Do not remove turtles from the wild. It is a selfish act. When turtles are removed from the wild they can no longer behave naturally which not only means taking away their freedom but not allowing them to reproduce and thus you are contributing to lowering the population.
There are many turtle and tortoise breeds which are legal to own. Do your homework! Research how big the animal will get. If you live in an apartment a larger breed is not practical. Turtles often have very exact humidity and light needs. Make sure you can provide for them in the manner that is best for their health and happiness.
Most of all make sure you buy from a licensed breeder to ensure that your new friend has not been removed from his natural home. Even better adopt a turtle that has been abandoned or surrendered. Arrowhead Reptile Rescue in Cincinnati has many reptiles in need of good homes.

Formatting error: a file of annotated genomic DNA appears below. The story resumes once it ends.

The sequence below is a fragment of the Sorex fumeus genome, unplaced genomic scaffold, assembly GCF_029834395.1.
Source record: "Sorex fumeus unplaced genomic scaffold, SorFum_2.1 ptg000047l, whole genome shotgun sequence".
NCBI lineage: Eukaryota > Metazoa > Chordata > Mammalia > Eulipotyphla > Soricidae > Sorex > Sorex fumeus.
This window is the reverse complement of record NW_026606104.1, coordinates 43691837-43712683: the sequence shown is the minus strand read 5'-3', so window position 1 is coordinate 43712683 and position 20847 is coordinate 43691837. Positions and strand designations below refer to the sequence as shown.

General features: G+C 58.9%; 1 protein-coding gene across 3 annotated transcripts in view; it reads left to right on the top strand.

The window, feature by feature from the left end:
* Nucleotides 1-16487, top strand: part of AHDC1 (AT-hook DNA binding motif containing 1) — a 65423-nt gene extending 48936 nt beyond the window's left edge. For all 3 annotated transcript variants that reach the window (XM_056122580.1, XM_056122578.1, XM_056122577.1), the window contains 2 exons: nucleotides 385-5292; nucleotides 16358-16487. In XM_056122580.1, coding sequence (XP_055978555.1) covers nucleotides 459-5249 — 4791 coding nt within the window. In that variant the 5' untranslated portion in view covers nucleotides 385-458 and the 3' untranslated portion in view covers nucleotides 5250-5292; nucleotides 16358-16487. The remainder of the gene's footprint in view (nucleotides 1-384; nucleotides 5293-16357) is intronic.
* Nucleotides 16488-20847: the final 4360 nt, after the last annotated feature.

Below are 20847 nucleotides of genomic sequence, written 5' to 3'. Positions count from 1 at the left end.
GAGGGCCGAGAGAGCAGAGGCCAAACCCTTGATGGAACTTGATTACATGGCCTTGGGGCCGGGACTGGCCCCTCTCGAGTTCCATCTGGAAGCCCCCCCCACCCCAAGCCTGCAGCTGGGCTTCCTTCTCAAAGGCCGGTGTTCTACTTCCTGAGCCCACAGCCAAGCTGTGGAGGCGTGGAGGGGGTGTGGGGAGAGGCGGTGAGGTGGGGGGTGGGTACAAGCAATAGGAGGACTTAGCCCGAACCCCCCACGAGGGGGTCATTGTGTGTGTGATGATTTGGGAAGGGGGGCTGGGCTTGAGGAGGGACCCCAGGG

If you are going to have a (legal) pet turtle we suggest that you keep them in the biggest tank possible. Turtles do like to move around and it is very unhealthy for them to be stuck in a tiny ten gallon aquarium! A turtle the is 4 - 6 inches across needs at least a thirty gallon tank. One that is 6-8 inches needs a 50 gallon tank.
Ame Vanorio is a former science and special education teacher, the director of Fox Run Environmental Education Center and a licensed wildlife rehabilitator. She teaches classes locally and online about organic gardening, green building, living off-grid and wildlife conservation. In addition, she is a freelance writer and writes for several gardening, tiny house and pet websites. She lives off grid on her Kentucky farm with a myriad of domestic and wild animals.